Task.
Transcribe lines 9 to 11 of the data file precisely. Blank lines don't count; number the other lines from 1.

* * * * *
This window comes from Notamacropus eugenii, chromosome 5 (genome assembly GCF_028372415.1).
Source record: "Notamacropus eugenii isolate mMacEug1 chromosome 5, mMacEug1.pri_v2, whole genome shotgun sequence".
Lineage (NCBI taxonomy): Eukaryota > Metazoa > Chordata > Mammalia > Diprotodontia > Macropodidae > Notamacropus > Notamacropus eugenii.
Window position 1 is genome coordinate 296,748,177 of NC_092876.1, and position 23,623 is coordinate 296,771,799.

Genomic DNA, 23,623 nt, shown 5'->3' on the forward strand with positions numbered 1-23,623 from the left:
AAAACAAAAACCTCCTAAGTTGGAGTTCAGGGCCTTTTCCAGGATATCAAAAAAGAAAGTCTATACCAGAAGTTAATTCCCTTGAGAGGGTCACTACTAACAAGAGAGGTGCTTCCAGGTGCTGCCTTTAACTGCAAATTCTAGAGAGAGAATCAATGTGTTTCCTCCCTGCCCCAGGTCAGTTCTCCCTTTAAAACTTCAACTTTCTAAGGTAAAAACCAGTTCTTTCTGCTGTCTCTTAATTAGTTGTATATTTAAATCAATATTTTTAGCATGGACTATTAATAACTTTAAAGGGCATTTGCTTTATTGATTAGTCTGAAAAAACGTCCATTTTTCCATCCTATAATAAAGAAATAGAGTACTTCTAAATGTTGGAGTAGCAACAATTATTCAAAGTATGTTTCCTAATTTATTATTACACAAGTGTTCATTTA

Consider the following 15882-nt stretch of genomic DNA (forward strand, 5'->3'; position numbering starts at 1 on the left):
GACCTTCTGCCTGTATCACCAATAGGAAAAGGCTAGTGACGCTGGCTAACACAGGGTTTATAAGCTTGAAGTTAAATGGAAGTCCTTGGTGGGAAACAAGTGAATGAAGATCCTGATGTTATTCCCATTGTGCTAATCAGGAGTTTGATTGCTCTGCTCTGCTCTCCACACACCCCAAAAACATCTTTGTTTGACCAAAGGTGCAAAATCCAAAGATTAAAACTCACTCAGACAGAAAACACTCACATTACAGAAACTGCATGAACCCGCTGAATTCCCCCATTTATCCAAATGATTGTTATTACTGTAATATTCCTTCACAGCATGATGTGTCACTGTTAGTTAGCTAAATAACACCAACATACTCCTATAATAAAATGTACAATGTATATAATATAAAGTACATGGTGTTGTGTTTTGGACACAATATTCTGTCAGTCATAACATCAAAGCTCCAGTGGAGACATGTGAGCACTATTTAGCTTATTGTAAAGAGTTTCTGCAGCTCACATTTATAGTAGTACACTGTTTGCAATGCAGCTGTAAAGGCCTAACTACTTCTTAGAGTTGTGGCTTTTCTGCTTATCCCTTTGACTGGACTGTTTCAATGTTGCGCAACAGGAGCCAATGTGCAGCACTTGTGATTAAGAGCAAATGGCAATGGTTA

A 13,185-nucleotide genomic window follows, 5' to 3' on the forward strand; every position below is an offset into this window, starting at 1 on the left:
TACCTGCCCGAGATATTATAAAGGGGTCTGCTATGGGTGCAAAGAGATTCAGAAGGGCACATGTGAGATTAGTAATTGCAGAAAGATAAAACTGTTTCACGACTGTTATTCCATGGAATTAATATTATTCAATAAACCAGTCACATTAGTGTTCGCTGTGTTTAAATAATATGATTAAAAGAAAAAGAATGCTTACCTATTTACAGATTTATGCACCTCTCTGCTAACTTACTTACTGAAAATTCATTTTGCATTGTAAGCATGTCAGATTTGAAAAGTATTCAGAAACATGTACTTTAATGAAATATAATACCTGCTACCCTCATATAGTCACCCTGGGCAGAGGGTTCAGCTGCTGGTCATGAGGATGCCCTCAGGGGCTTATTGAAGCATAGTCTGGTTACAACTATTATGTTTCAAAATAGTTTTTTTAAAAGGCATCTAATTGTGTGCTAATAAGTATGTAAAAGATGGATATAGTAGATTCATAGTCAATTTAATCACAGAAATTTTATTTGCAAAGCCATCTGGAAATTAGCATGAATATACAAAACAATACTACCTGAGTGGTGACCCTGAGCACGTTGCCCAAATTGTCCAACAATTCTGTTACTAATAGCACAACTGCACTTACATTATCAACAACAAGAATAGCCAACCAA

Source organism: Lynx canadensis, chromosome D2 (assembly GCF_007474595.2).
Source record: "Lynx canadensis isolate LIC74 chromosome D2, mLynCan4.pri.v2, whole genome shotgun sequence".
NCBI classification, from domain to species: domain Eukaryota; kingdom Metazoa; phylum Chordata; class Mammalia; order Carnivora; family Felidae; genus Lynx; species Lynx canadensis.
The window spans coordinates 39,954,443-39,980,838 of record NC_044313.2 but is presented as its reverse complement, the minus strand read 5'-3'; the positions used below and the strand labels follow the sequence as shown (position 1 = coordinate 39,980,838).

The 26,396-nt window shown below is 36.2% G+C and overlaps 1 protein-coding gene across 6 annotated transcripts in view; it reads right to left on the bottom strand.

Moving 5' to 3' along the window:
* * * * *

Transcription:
A 13,185-nucleotide genomic window follows, 5' to 3' on the forward strand; every position below is an offset into this window, starting at 1 on the left:
TACCTGCCCGAGATATTATAAAGGGGTCTGCTATGGGTGCAAAGAGATTCAGAAGGGCACATGTGAGATTAGTAATTGCAGAAAGATAAAACTGTTTCACGACTGTTATTCCATGGAATTAATATTATTCAATAAACCAGTCACATTAGTGTTCGCTGTGTTTAAATAATATGATTAAAAGAAAAAGAATGCTTACCTATTTACAGATTTATGCACCTCTCTGCTAACTTACTTACTGAAAATTCATTTTGCATTGTAAGCATGTCAGATTTGAAAAGTATTCAGAAACATGTACTTTAATGAAATATAATACCTGCTACCCTCATATAGTCACCCTGGGCAGAGGGTTCAGCTGCTGGTCATGAGGATGCCCTCAGGGGCTTATTGAAGCATAGTCTGGTTACAACTATTATGTTTCAAAATAGTTTTTTTAAAAGGCATCTAATTGTGTGCTAATAAGTATGTAAAAGATGGATATAGTAGATTCATAGTCAATTTAATCACAGAAATTTTATTTGCAAAGCCATCTGGAAATTAGCATGAATATACAAAACAATACTACCTGAGTGGTGACCCTGAGCACGTTGCCCAAATTGTCCAACAATTCTGTTACTAATAGCACAACTGCACTTACATTATCAACAACAAGAATAGCCAACCAA

Source organism: Lynx canadensis, chromosome D2 (assembly GCF_007474595.2).